Do you have some inside information on whether this device is easy to tweak as between type 1 and type 2 errors, as you said?

I have my issues with the FDA but this criticism seems oddly misguided. I have used FDA-nonapproved technioques all the time. What the FDA is doing with approval is talking about how the thing is going to be used in patient care: a doc want to feed patient biopsies into this thing, then use the results to make diagnoses and prescribe a course of action. Based on the criticisms above it sound like the intended use is to bypass the pathologist. They looked at it, thought, nuh-uh, and the reasons sound good.

What the FDA nonapproval does not do, is prevent you giving the thing patient samples for research purposes and further developing it. It does turn off a potential spigot for funding. But if you want to see stuff like this developed, you make research dollars available though NIH or the inventors make the case to investors that they can improve the device to overcome all of the FDA's objections -- in some sense the FDA has helped that kind of development by giving the maker a clear benchmark.

Medical innovation is not really the main function of FDA. Validating it is, Sure, any validation is going to screen stuff out.

The issue is that the FDA is screening ENTIRELY based on effectiveness. And the FDA isn't even saying it's ineffective - it's just not as effective as the best possible alternative. But it's a lot cheaper. Why can't the FDA let us exchange reduced quality for reduced costs?

"Why can’t the FDA let us exchange reduced quality for reduced costs?"

It's worse than that. Cheaper and more often IS better. Noone is compelled to do anything based on information A that they know is not as good as information B. You can just take A and then go get B. But it's even worse than THAT! If a technology is not allowed to cash flow itself through the weening stage, it never has the chance to improve to be superior to the previous alternative.

That's the question, what is the box that the FDA is approving for? Could they just approve the device under the title "somewhat less effective, but more automated diagnosis procedure"?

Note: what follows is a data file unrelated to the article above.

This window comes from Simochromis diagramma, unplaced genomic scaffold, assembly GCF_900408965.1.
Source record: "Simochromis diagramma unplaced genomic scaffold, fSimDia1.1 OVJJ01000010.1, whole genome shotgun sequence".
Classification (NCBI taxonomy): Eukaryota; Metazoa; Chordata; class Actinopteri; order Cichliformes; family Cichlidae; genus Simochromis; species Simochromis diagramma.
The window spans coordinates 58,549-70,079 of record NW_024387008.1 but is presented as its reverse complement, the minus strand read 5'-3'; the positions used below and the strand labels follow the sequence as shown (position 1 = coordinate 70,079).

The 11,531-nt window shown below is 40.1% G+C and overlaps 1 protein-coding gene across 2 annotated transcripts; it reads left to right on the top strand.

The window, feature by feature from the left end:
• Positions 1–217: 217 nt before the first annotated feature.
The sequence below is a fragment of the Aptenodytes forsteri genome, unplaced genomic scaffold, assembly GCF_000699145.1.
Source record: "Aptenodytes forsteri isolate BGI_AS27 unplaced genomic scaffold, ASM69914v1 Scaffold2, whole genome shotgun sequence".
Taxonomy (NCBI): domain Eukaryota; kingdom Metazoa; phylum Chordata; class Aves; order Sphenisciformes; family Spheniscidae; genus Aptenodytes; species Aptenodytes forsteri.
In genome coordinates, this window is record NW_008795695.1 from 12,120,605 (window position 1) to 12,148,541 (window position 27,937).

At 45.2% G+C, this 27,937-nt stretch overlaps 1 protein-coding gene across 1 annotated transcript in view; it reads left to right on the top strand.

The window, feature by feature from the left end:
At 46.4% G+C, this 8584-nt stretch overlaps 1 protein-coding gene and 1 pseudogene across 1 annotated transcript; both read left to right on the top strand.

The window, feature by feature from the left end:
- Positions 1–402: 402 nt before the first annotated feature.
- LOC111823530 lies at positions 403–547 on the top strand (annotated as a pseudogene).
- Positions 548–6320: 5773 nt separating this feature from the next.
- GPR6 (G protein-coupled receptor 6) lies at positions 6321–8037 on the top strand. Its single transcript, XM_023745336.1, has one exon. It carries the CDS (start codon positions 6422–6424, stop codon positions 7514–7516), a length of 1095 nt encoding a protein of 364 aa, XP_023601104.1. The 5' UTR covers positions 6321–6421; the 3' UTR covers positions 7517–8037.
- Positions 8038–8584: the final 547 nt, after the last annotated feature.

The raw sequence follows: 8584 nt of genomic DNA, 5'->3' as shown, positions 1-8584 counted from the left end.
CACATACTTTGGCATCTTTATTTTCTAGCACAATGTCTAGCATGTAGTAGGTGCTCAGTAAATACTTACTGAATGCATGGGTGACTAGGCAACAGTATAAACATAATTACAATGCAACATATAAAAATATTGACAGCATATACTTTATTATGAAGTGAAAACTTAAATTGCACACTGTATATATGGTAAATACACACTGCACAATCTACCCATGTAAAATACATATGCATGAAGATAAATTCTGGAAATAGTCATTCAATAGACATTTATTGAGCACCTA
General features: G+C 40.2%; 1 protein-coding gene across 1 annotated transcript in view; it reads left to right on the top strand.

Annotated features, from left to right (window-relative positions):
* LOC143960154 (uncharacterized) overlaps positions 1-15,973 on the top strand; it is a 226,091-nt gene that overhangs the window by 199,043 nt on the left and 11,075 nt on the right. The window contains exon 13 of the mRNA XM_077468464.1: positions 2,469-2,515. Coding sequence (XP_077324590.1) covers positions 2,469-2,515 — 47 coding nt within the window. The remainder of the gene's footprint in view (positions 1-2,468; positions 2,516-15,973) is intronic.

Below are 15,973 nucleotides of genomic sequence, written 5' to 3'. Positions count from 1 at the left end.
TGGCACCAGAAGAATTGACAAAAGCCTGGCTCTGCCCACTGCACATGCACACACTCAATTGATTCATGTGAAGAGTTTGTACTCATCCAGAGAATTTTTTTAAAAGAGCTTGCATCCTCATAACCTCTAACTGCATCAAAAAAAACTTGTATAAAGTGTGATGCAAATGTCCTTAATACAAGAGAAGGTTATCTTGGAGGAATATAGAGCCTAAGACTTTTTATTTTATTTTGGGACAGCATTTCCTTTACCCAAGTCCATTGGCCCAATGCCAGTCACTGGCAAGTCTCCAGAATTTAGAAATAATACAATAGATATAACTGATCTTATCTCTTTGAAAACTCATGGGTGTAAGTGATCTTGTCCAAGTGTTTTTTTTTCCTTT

Why does it have to compete head to head with something that it is not?

Because that would be RATIONING! Dum Dum Dum!

I know this was not a political post, but the subtext of these items is usually that big bad government interference from the liberals is spoiling the machinations of the free market. Of course, when the Democratic Party attempts to make an agency function smoother, especially in the healthcare arena, it comes under attack from the Republicans. The idea seems that be that if a government agency exists, then it must be made to function as wastefully and poorly as possible.

I think your statement that cheaper but less effective alternatives should be available in healthcare is now the default liberal position, and staunchly opposed by conservatives.

I think your statement that cheaper but less effective alternatives should be available in healthcare is now the default liberal position, and staunchly opposed by conservatives.

No. The default liberal position is that cheaper but just as effective alternatives should and do exist. The President's "blue pill/red pill" hypothetical was about the idea that two alternatives are just as effective, but one is cheaper. Almost nobody publicly supports the idea of cheaper but less effective alternative, because that idea is distasteful to too many people/voters.

Consider the Democratic Party response to the idea of using vouchers for Medicare, and the idea that people might choose cheaper but less effective alternatives. Also consider that liberals in Congress are also banding together to ensure that the IPAB doesn't actually force people to use cheaper but less effective alternatives.

Supporting cheaper but less effective alternatives is the province of healthcare policy wonks, but not most people and not most politicians. Politicians will always promise that it's really "cheaper but just as good."

Not sure you've got it straight there. Single payer countries have cheaper and better care. Most importantly, the health care costs are skyrocketing because of more expensive tests and procedures that are deemed more effective, but cost-effective is never considered.